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Geraldo Rivera to Trump: Asian friends of mine say 'China virus' has 'racial overtone'

Geraldo Rivera told President TrumpDonald TrumpCIA chief threatened to resign over push to install Trump loyalist as deputy: report Azar in departure letter says Capitol riot threatens to 'tarnish' administration's accomplishments Justice Dept. argues Trump should get immunity from rape accuser's lawsuit MORE during an interview Thursday that Asian friends of his say the term "China virus" has "a racial overtone."

Rivera, speaking to the president on his WTAM radio show out of Cleveland, asked Trump about his repeated use of "China virus" to refer to the coronavirus, which causes COVID-19.

"I have some Asian friends who say, you know, that it’s not very polite, that they worry that it has a racial overtone," Rivera said.

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Trump said he doesn't worry about using the term, adding that he also has Asian friends.

“I do, too. We have great Asian support, and they understand exactly what it is that we’re doing and saying, and they understand how China’s hurt our country," Trump said.

He then went on to criticize previous administrations for their trade policies with China.

“We’ve been ripped off by China for years, they’ve been taking money out and rebuilding their country, and our presidents were either naive or stupid to allow this to happen,” Trump continued.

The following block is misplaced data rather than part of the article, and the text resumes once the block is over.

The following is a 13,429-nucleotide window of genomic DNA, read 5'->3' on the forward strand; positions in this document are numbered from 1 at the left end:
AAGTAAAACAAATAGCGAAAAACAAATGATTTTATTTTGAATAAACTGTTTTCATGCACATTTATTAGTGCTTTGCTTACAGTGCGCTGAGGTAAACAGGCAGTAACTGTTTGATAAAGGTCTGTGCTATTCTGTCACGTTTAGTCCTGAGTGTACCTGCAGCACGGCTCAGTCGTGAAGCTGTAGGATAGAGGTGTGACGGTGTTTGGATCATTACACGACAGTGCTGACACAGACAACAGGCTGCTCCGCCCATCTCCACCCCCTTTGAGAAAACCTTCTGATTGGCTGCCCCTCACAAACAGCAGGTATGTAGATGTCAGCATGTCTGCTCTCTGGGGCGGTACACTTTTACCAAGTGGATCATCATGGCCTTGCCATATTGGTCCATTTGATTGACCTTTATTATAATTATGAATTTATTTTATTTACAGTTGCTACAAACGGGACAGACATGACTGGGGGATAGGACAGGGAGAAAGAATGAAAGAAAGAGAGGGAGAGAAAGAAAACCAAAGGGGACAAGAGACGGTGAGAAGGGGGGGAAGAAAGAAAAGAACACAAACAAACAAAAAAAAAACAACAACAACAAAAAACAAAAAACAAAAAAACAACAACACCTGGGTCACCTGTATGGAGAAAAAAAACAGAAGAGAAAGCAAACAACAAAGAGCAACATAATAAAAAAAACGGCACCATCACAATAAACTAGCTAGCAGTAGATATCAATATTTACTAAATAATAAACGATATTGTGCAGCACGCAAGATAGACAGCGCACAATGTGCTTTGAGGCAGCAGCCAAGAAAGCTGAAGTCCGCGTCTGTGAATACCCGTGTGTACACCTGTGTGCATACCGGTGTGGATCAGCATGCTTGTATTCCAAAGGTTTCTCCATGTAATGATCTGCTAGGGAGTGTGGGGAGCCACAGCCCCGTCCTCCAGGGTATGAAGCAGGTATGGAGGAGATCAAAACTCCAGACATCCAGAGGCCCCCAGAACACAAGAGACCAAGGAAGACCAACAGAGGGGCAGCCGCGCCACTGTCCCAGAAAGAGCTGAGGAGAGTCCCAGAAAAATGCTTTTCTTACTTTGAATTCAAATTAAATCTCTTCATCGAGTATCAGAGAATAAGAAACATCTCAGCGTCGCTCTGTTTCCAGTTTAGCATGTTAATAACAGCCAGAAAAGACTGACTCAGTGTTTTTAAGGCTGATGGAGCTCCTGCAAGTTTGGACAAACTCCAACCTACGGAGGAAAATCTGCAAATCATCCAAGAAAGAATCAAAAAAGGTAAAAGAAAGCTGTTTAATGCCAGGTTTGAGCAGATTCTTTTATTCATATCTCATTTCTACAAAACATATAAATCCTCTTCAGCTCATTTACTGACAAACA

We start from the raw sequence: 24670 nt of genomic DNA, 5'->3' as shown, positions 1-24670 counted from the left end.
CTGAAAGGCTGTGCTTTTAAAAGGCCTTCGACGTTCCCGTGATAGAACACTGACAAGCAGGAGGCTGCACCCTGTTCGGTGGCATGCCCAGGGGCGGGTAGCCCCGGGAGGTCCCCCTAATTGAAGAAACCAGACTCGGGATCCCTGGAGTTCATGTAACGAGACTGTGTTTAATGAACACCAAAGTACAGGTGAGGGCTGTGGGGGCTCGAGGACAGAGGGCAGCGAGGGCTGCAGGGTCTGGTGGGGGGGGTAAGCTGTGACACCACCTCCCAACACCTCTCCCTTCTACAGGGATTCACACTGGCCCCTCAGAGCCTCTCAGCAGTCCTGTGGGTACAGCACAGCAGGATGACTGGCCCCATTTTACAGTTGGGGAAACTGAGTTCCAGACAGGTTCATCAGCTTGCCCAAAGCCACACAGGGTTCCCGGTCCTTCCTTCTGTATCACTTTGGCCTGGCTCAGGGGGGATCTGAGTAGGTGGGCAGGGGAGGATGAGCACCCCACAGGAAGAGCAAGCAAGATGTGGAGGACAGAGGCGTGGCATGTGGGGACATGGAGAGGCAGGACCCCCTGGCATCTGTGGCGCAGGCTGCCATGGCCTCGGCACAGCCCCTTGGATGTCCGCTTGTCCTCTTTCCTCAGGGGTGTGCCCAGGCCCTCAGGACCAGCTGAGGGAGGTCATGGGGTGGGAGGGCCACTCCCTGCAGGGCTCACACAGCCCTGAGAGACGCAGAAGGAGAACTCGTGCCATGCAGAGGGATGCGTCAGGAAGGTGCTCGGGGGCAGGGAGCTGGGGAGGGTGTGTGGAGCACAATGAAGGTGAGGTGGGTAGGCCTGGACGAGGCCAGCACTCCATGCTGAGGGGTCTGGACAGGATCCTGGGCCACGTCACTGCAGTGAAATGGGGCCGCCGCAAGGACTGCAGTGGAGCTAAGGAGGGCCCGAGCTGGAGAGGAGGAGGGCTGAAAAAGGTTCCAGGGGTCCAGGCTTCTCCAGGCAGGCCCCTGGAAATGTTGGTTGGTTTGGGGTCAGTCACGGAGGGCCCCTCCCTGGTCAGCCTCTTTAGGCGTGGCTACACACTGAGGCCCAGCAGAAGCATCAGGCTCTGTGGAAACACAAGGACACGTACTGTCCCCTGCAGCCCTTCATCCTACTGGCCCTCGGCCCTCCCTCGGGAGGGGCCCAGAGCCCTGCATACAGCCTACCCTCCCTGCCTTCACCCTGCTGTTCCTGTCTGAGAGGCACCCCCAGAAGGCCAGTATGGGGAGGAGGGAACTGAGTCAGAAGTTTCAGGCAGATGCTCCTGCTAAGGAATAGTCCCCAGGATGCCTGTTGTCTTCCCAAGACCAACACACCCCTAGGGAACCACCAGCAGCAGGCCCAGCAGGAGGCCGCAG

A July poll from The Hill and HarrisX found that 66 percent of polled registered voters thought it was inappropriate to use terms like "kung flu" and "China virus" when referring to COVID-19, while 34 percent said it was appropriate.

The coronavirus was first detected in Wuhan, China.

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The president's use of the term has led to some tense exchanges at White House coronavirus task force briefings, including one in May with CBS News reporter Weijia Jiang.

“Why is this a global competition when, every day, Americans are still losing their lives?” Jiang asked when Trump claimed the U.S. was performing better than other countries in handling the virus.

“They’re losing their lives everywhere in the world,” Trump replied. “And maybe that’s a question you should ask China. Don’t ask me, ask China that question, OK?”

“Sir, why are you saying that to me, specifically?” Jiang responded.

“I am not saying it specifically to anybody," Trump said. "I am saying it to anybody who would ask a nasty question like that."

Other Republican leaders have described it as the "China virus" or used similar terms.

Democratic Rep. Judy ChuJudy May ChuWhy Biden's diversity efforts fall flat Asian lawmakers set sights on Biden's Labor secretary pick House Democrats introduce bill to address diversity at State Department MORE (Calif.) said in late March that at least 1,000 hate crime incidents had been reported against Asian Americans since the pandemic hit the U.S.